People power is alive and well. Fighting back against powerful interests does make a difference.
That was the message at the recent Public Interest Alberta’s advocacy conference: “People Power versus Corporate Control: Fighting for our Future, that happened this past weekend.
The conference kicked off with Linda McQuaig who joked that she was back in “Red-monton.” McQuaig jumped right into her talk, describing the growing inequality between the super rich and the rest of us. She told of a fund manager who made 8,200 times the average nurse.
“In what moral universe is that hedge fund manager worth 8,200 nurses? Or even one nurse?” she asked, drawing laughter from the sold-out house.
The result of all this money in the hands of the few is that a few wield enormous political influence, and are using that influence to block efforts to deal with climate change.
Linda described the period post-World War II to the early 70s as a much more ideal time, where people had social equity and economic growth.
Some say that globalization has changed everything. No, said McQuaig. Look to the Nordic countries. They have equality and powerful economies, and enjoy upwards of seven weeks vacation and free university. They do this in part through progressive taxes.
With taxes, the people decide where the money goes. If Alberta had progressive taxes, there would be no deficits. Taxes help create more equal societies, which are better for everyone. What if the rich leave? Most won’t, McQuaig said. For those that do, she hoped they “had a nice trip.”
Compare that to philanthropy, where the rich decide where the money goes. McQuaig described a privately funded school in Quebec that has two entrances. The front door is for tenured faculty, funders and special guests only. Everyone else had to enter through the back door, including assistant professors.
We are not powerless, McQuaig said. We need to demand more equality, so we can all enter in the front door.
Gregor MacLennan with Amazon Watch regaled the audience with a story about how a small tribe in Peru stopped powerful oil companies from their oil operations in the fragile rainforests. The Achuar tribe stopped not one, or even two, but five oil companies, including a Calgary based corporation.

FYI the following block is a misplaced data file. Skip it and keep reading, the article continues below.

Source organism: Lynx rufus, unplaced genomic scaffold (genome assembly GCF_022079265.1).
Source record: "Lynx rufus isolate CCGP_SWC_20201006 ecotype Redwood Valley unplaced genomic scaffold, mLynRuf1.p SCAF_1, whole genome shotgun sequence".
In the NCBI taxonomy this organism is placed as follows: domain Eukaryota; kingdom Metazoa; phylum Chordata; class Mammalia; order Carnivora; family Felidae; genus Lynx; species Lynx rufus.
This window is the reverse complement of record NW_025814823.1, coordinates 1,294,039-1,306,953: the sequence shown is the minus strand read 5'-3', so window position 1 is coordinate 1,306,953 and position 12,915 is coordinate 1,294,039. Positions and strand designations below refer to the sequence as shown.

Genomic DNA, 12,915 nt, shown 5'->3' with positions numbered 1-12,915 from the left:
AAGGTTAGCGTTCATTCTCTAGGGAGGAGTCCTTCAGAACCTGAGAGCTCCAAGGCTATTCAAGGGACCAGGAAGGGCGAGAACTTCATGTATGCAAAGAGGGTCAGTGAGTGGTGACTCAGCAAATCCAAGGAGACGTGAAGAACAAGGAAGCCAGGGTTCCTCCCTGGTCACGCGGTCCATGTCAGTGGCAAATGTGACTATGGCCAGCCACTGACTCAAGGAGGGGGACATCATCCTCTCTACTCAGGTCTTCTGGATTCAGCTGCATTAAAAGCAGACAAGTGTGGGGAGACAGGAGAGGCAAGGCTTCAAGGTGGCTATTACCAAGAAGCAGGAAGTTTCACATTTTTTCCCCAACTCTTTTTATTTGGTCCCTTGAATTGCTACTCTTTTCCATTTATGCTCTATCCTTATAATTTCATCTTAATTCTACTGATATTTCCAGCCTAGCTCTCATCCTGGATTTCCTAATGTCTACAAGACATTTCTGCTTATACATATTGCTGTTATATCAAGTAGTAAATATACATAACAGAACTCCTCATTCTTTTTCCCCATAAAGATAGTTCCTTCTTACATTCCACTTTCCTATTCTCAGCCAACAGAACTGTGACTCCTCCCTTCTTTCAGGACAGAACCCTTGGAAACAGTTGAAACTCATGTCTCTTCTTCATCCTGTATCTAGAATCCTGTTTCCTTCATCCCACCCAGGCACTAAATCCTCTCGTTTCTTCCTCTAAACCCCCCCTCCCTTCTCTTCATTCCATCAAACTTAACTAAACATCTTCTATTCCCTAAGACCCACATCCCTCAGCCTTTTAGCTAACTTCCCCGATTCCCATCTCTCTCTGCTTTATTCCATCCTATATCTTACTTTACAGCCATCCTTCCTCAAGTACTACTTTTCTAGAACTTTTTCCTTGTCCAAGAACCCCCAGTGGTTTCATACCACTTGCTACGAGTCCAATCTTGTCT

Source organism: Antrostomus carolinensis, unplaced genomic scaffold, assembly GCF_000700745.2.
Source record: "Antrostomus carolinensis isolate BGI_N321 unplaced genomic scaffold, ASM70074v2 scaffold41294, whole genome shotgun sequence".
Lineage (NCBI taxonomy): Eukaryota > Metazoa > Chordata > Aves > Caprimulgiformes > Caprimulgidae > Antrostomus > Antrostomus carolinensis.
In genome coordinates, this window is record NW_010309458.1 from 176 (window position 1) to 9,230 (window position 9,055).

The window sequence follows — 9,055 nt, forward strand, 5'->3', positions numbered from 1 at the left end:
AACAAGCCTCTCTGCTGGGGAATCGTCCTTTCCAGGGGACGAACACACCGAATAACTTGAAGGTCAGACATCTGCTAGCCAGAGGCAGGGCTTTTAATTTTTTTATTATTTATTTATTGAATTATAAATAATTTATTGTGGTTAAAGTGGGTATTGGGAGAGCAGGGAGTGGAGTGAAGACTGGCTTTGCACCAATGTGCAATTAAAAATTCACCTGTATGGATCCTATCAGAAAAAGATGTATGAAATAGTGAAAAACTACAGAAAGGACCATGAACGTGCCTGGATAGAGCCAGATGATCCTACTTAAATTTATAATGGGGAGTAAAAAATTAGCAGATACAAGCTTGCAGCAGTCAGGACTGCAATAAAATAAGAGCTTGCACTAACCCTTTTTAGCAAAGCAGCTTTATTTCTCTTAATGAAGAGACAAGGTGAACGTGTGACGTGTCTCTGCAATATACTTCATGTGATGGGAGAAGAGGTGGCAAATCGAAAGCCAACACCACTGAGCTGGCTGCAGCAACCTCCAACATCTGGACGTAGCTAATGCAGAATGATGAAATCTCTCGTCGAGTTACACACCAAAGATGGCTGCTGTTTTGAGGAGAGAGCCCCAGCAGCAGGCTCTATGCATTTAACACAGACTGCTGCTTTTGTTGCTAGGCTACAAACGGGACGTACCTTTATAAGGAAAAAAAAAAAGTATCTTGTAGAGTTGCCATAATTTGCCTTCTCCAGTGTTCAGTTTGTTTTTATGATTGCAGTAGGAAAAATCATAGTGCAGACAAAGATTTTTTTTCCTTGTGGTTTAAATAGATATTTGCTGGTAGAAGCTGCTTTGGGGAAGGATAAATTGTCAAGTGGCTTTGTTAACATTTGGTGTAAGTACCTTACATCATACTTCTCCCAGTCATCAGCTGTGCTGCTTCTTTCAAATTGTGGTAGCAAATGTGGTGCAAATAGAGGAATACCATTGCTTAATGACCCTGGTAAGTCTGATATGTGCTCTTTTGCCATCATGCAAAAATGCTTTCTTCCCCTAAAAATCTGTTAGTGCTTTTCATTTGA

The Achuar depend on the land for their way of life. They hunt and fish in the rainforest, and were not willing to risk the land for oil.
This tribe, who some might call primitive, turned down offers of money, health care and education to drill on their land. Instead, they sent a delegation from their remote territory — a seven-day journey from Lima, Peru — to Calgary to speak with the oil company. With the help of Canadian advocacy, they secured the withdrawal of the oil giant from Peru.
Next up was Crystal Lameman, hailing from Beaver Lake Cree Nation. She told a moving story how her people have not been given what was promised from government, while the land was “raped and pillaged.”
Lameman said 90 per cent of the Beaver Lake territory was now under lease to big oil. This has a huge impact on their traditional way of life, with contaminants seeping into everything. Even the buffalo are too contaminated to eat.
MacLennan noted that indigenous people are an early warning system for the planet. They live close to the land, and recognize first when something is amiss.
This isn’t just a First Nations issue. “If you drink water, and breathe air, this involves you,” she stated.
Over the next two days of the conference, presenters told of corporate power growing in India over food, tips on building people power through activism, good taxes, the US medical system as warning, and a host of breakout session geared toward skill development in advocacy.
The conference wrapped up Saturday afternoon, with a joint brainstorming session between presenters and participants.
“We are like a vegetable soup,” said facilitator Eric. “We all bring something different to the table, and need a chef to coordinate.”